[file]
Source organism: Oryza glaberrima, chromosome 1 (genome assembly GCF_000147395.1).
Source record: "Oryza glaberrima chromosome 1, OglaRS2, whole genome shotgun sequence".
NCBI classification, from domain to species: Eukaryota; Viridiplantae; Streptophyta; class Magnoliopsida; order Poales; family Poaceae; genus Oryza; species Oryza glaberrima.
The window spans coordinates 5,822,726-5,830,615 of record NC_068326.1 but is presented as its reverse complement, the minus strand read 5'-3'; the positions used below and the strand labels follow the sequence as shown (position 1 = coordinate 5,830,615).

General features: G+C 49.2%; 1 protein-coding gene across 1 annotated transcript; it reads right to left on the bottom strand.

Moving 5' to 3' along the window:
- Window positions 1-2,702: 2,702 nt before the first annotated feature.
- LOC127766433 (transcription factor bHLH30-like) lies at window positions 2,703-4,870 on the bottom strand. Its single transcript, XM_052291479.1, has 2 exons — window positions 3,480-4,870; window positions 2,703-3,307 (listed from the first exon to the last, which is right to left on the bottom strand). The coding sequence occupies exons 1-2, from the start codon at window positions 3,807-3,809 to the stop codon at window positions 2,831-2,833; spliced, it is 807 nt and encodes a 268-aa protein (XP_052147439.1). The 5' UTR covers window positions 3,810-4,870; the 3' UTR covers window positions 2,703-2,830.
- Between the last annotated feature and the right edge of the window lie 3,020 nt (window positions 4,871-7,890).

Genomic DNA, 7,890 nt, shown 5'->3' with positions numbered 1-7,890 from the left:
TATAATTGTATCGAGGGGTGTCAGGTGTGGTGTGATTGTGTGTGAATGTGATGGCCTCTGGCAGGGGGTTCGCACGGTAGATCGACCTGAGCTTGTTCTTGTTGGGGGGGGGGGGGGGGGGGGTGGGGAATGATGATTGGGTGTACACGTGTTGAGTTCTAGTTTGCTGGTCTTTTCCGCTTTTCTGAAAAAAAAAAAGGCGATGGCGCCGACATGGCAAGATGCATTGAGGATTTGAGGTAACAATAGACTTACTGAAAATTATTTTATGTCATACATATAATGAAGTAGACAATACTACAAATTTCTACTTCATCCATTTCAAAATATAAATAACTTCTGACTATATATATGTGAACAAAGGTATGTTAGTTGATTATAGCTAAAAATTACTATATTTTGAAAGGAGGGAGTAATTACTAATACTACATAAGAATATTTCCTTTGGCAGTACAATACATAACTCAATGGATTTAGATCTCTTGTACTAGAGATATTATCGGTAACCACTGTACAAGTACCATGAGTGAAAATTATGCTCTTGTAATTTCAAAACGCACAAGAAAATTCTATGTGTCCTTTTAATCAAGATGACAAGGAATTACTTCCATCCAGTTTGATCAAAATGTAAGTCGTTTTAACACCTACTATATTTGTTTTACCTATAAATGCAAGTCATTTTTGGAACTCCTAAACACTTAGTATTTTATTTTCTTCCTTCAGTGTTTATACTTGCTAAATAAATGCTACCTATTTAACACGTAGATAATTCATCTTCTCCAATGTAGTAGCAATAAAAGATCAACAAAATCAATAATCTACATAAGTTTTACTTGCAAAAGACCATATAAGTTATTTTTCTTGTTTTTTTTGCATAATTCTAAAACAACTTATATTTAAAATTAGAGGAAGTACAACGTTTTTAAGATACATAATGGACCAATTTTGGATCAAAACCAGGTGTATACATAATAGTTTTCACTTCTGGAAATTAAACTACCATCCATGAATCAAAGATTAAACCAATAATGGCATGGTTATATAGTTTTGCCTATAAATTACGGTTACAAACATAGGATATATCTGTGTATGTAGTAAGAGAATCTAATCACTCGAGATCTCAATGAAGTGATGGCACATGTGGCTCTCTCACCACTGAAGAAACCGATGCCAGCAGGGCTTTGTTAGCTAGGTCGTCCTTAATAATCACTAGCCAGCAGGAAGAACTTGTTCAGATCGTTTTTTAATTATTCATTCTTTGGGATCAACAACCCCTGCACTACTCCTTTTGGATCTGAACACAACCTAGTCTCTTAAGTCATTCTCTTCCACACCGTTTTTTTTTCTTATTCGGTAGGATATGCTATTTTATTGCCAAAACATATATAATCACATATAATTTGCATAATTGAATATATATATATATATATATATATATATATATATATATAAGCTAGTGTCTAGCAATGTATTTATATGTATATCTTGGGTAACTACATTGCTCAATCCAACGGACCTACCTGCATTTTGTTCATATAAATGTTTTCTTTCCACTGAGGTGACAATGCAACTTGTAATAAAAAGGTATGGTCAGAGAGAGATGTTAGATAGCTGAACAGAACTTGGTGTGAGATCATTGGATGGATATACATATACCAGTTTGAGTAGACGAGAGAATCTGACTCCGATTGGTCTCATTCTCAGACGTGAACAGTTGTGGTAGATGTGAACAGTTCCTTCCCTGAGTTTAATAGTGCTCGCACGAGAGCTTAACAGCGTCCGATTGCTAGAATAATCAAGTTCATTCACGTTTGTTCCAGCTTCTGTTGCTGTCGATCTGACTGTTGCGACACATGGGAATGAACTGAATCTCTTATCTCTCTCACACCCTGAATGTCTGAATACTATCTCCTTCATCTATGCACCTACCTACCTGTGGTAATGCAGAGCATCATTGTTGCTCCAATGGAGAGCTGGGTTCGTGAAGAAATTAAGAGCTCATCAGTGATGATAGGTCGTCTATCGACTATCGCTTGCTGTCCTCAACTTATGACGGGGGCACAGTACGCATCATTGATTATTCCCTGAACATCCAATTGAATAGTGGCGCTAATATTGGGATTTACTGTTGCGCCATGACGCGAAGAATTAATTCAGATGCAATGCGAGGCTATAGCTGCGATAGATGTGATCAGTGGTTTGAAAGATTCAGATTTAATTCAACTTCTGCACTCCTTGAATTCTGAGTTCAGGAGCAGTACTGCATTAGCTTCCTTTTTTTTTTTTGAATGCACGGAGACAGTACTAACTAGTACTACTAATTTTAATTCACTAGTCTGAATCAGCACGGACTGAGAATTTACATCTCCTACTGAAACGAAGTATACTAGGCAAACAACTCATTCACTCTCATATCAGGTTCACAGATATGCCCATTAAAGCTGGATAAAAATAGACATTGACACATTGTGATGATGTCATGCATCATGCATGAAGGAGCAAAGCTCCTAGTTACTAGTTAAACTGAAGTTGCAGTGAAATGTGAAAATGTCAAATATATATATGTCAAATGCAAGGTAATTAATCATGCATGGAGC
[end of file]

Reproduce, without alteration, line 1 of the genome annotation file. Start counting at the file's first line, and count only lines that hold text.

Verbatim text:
Source organism: Oryza glaberrima, chromosome 1 (genome assembly GCF_000147395.1).